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   This section describes the security consideration for Register and
   Register-Stop messages between Anycast-RPs.  For PIM messages between
   DR and RP, please see [N1].

7.1 Attack Based On Forged Messages

   An attacker may forge a Register message using one of the addresses
   in the Anycast-RP list in order to achieve one or more of the
   following effects:

      1. Overwhelm the target RP in a denial-of-service attack
      2. Inject unauthorized data to receivers served by the RP
      3. Inject unauthorized data and create bogus SA entries in other
         PIM domains if the target RP has external MSDP peerings

   An attacker may also forge a Register-Stop message using one of the
   addresses in the Anycast-RP list.  However, besides denial-of-
   service, the effect of such an attack is limited because an RP
   usually ignores Register-Stop messages.

7.2 Protect Register and Register-Stop Messages

   The DOS attack using forged Register or Register-Stop messages can
   not be prevented.  But the RP can still be protected.  For example,
   the RP can rate-limit incoming messages.  It can also choose to
   refuse to process any Register-Stop messages.  The actual protection
   mechansim is implementation specific.

   The distribution of unauthorized data and bogus Register messages can
   be prevented using the method described in section 6.3.2 of [N1].
   When RP1 sends a copy of a register to RP2, RP1 acts as [N1]
   describes the DR and RP2 acts as [N1] describes the RP.

   As described in [N1], an RP can be configured using a unique SA and
   SPI for traffic (Registers or Register-Stops) to each member of
   Anycast-RPs in the list, but this results in a key management
   problem; therefore, it may be preferable in PIM domains where all
   Rendezvous Points are under a single administrative control, to use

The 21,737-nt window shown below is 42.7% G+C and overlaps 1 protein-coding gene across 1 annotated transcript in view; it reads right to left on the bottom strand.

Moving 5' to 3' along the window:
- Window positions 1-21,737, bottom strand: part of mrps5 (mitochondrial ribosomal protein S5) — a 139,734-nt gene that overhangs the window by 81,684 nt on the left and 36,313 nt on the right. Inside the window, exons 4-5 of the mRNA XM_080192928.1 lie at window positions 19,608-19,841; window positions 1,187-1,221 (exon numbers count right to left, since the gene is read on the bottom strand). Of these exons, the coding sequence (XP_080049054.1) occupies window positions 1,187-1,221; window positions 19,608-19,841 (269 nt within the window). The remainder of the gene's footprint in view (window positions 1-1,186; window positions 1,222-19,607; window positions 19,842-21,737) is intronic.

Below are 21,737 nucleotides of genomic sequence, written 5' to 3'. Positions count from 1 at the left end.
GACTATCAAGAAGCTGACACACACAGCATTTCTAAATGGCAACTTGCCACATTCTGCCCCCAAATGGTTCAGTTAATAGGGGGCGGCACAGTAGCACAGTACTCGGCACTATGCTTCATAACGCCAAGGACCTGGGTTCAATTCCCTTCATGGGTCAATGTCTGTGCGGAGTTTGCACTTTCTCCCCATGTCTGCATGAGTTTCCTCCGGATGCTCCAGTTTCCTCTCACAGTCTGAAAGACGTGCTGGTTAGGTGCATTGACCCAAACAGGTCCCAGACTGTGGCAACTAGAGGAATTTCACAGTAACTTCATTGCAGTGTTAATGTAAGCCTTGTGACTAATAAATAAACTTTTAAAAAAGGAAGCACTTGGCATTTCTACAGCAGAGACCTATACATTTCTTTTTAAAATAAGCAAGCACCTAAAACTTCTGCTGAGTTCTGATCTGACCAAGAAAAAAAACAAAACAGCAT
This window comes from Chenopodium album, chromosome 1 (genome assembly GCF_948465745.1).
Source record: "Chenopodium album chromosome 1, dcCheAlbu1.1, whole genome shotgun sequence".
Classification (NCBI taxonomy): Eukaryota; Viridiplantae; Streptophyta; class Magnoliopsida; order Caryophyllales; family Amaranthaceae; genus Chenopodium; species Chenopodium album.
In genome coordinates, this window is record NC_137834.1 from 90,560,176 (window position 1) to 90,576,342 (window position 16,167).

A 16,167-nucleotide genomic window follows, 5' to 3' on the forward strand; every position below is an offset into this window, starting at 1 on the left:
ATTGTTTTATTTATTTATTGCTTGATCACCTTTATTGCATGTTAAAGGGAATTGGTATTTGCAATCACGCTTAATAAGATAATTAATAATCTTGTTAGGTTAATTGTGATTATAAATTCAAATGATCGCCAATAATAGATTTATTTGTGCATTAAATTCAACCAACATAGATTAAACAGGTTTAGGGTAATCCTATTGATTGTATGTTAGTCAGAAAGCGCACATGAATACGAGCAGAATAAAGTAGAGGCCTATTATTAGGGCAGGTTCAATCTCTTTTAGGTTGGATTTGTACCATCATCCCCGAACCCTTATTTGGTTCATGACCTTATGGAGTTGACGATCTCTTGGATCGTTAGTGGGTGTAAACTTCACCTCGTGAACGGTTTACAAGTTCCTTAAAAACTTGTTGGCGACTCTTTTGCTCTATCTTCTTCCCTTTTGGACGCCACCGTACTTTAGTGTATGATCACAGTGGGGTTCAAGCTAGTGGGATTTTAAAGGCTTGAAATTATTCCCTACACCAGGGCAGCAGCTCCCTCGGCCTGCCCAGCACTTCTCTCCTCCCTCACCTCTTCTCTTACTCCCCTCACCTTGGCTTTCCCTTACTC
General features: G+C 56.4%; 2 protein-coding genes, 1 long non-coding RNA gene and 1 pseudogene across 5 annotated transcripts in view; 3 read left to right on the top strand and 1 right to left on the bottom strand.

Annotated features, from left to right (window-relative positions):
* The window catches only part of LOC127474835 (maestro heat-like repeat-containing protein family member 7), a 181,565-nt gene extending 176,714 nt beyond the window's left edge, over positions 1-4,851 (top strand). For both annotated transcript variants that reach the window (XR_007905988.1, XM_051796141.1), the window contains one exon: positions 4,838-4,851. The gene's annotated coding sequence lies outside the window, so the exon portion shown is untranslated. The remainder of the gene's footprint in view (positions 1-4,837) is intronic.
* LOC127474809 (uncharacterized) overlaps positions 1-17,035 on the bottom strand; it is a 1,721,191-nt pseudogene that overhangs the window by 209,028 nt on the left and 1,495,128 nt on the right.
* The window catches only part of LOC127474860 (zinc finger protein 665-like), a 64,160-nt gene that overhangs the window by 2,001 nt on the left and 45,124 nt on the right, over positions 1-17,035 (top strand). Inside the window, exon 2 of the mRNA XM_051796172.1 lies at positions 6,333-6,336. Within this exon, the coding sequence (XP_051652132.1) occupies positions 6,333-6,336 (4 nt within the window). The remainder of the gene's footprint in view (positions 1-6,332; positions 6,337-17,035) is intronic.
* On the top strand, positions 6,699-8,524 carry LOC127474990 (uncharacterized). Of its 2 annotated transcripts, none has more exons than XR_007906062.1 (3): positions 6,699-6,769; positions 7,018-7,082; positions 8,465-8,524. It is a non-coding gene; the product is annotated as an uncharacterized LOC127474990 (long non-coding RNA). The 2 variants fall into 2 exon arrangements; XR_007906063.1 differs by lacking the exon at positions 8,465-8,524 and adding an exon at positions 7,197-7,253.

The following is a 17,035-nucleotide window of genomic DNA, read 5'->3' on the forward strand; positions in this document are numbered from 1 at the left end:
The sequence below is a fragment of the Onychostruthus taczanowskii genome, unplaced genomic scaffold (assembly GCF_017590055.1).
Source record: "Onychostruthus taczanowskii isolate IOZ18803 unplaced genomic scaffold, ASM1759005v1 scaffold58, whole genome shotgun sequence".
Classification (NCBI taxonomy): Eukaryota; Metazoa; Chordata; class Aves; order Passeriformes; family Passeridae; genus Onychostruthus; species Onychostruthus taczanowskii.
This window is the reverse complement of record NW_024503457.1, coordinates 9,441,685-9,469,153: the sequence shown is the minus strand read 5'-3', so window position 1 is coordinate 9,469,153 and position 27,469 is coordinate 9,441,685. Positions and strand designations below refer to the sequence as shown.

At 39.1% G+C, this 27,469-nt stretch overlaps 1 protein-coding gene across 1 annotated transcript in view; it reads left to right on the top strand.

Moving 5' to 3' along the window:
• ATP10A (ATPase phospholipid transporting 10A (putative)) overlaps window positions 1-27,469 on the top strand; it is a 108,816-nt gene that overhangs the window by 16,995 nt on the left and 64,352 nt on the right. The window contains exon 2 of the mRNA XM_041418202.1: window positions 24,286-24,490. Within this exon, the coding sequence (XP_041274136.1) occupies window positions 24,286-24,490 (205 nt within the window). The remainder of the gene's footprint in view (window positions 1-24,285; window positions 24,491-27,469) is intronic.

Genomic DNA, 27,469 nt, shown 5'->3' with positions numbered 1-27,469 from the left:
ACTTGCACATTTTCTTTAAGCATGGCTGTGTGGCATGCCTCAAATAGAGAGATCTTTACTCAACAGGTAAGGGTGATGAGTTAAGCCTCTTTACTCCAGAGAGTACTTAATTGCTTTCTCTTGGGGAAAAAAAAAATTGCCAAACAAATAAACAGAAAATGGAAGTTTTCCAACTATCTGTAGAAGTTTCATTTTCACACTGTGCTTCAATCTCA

the same authentication algorithm parameters (including the key) for
   all Registered packets in a domain.

Farinacci, Cai                                                  [Page 9]

Internet Draft            Anycast-RP using PIM          February 7, 2006

8.0 Acknowledgments

   The authors would like to thank Yiqun Cai and Dino Farinacci for
   prototyping this draft in the cisco IOS and Procket implementations,

   The authors would like to thank John Zwiebel for doing
   interoperability testing of the two prototype implementations.

   The authors would like to thank Thomas Morin from France Telecom for
   having an extensive discussion on Multicast the Registers to an SSM-
   based full mesh among the anycast-RP set. This idea may come in a
   subsequent Internet Draft.

   And finally, the authors would like to thank the following for their
   comments on earlier drafts:

      Greg Shepherd (Procket Networks (now cisco Systems))
      Lenny Giuliano (Juniper Networks)
      Prashant Jhingran (Huawei Technologies)
      Pekka Savola (CSC/FUNET)
      Bill Fenner (AT&T)
      James Lingard (Data Connection)
      Amit Shukla (Juniper Networks)
      Tom Pusateri (Juniper Networks)

9.0 Author Information

   Dino Farinacci
   cisco Systems

   Yiqun Cai
   cisco Systems

10.0 References

10.1 Normative References

   [N1] Fenner, Handley, Holbrook, Kouvelas, "Protocol Independent
        Multicast - Sparse Mode (PIM-SM):Protocol Specification
        (Revised)", Internet Draft draft-ietf-pim-sm-v2-new-11.txt,
        October 2004.

Farinacci, Cai                                                 [Page 10]

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   [N2] Bradner, S., "Key words for use in RFCs to Indicate Requirement
        Levels", BCP 14, RFC 2119, March 1997.

10.2 Informative References

   [I1] Kim, Meyer, Kilmer, Farinacci, "Anycast RP mechanism using PIM
        and MSDP", RFC 3446, January 2003.

Farinacci, Cai                                                 [Page 11]

Internet Draft            Anycast-RP using PIM          February 7, 2006

Appendix A - Possible Configuration Language

   A possible set of commands to be used could be:

       ip pim anycast-rp <anycast-rp-addr> <rp-addr>


       <anycast-rp-addr> describes the Anycast-RP set for the RP which
       is assigned to the group range. This IP address is the address
       that first-hop and last-hop PIM routers use to register and join

       <rp-addr> describes the IP address where Register messages copies
       are sent to. This IP address is any address assigned to the RP
       router not including the <anycast-rp-addr>.


       From the illustration above, the configuration commands would be:

       ip pim anycast-rp RPA RP1
       ip pim anycast-rp RPA RP2
       ip pim anycast-rp RPA RP3


       It may be useful to include the local router IP address in the
       command set so the above lines can be cut-and-pasted or scripted
       into all the RPs in the Anycast-RP set.

       But the implementation would have to be aware of its own address
       and not inadvertently send a Register to itself.

Farinacci, Cai                                                 [Page 12]